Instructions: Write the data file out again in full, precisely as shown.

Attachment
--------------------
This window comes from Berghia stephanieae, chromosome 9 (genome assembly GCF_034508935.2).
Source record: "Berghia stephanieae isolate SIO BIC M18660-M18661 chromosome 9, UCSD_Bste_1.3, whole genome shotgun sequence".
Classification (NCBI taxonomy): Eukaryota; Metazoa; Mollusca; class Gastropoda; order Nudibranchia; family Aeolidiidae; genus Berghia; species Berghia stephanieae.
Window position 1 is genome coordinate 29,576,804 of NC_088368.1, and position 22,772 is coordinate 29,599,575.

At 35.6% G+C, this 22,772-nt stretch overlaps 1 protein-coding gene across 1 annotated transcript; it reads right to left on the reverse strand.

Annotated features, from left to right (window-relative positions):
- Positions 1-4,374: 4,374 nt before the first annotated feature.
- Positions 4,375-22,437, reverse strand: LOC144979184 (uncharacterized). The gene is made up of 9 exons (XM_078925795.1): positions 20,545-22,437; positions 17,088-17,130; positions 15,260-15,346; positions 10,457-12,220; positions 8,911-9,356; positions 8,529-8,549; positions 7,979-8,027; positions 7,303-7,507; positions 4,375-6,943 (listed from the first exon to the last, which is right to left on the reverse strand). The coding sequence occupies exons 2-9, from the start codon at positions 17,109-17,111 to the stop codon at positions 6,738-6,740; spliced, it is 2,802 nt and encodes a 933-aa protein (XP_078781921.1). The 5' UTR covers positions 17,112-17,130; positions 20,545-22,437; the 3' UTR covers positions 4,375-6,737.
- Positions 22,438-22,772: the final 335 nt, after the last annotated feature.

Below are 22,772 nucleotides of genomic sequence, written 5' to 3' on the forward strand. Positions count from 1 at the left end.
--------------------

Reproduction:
This window comes from Berghia stephanieae, chromosome 9 (genome assembly GCF_034508935.2).
Source record: "Berghia stephanieae isolate SIO BIC M18660-M18661 chromosome 9, UCSD_Bste_1.3, whole genome shotgun sequence".
Classification (NCBI taxonomy): Eukaryota; Metazoa; Mollusca; class Gastropoda; order Nudibranchia; family Aeolidiidae; genus Berghia; species Berghia stephanieae.
Window position 1 is genome coordinate 29,576,804 of NC_088368.1, and position 22,772 is coordinate 29,599,575.

At 35.6% G+C, this 22,772-nt stretch overlaps 1 protein-coding gene across 1 annotated transcript; it reads right to left on the reverse strand.

Annotated features, from left to right (window-relative positions):
- Positions 1-4,374: 4,374 nt before the first annotated feature.
- Positions 4,375-22,437, reverse strand: LOC144979184 (uncharacterized). The gene is made up of 9 exons (XM_078925795.1): positions 20,545-22,437; positions 17,088-17,130; positions 15,260-15,346; positions 10,457-12,220; positions 8,911-9,356; positions 8,529-8,549; positions 7,979-8,027; positions 7,303-7,507; positions 4,375-6,943 (listed from the first exon to the last, which is right to left on the reverse strand). The coding sequence occupies exons 2-9, from the start codon at positions 17,109-17,111 to the stop codon at positions 6,738-6,740; spliced, it is 2,802 nt and encodes a 933-aa protein (XP_078781921.1). The 5' UTR covers positions 17,112-17,130; positions 20,545-22,437; the 3' UTR covers positions 4,375-6,737.
- Positions 22,438-22,772: the final 335 nt, after the last annotated feature.

Below are 22,772 nucleotides of genomic sequence, written 5' to 3' on the forward strand. Positions count from 1 at the left end.